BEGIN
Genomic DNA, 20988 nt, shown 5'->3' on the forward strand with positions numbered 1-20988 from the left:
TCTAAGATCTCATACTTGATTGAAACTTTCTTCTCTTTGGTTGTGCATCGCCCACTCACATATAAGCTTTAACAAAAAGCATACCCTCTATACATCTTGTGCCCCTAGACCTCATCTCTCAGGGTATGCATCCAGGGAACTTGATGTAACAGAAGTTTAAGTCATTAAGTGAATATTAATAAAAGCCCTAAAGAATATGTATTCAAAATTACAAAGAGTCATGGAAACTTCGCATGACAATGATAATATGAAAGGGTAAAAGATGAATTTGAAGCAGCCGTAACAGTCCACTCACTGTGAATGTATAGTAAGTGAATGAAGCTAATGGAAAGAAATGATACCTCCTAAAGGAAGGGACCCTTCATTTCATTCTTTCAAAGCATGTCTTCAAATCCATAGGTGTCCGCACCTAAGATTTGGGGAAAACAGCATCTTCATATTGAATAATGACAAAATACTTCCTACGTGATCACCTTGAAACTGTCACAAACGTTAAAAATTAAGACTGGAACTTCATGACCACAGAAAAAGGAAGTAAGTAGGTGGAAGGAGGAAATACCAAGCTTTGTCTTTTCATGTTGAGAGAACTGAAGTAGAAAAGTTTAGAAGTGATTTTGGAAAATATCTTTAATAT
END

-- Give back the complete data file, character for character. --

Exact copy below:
Genomic DNA, 20988 nt, shown 5'->3' on the forward strand with positions numbered 1-20988 from the left:
TCTAAGATCTCATACTTGATTGAAACTTTCTTCTCTTTGGTTGTGCATCGCCCACTCACATATAAGCTTTAACAAAAAGCATACCCTCTATACATCTTGTGCCCCTAGACCTCATCTCTCAGGGTATGCATCCAGGGAACTTGATGTAACAGAAGTTTAAGTCATTAAGTGAATATTAATAAAAGCCCTAAAGAATATGTATTCAAAATTACAAAGAGTCATGGAAACTTCGCATGACAATGATAATATGAAAGGGTAAAAGATGAATTTGAAGCAGCCGTAACAGTCCACTCACTGTGAATGTATAGTAAGTGAATGAAGCTAATGGAAAGAAATGATACCTCCTAAAGGAAGGGACCCTTCATTTCATTCTTTCAAAGCATGTCTTCAAATCCATAGGTGTCCGCACCTAAGATTTGGGGAAAACAGCATCTTCATATTGAATAATGACAAAATACTTCCTACGTGATCACCTTGAAACTGTCACAAACGTTAAAAATTAAGACTGGAACTTCATGACCACAGAAAAAGGAAGTAAGTAGGTGGAAGGAGGAAATACCAAGCTTTGTCTTTTCATGTTGAGAGAACTGAAGTAGAAAAGTTTAGAAGTGATTTTGGAAAATATCTTTAATAT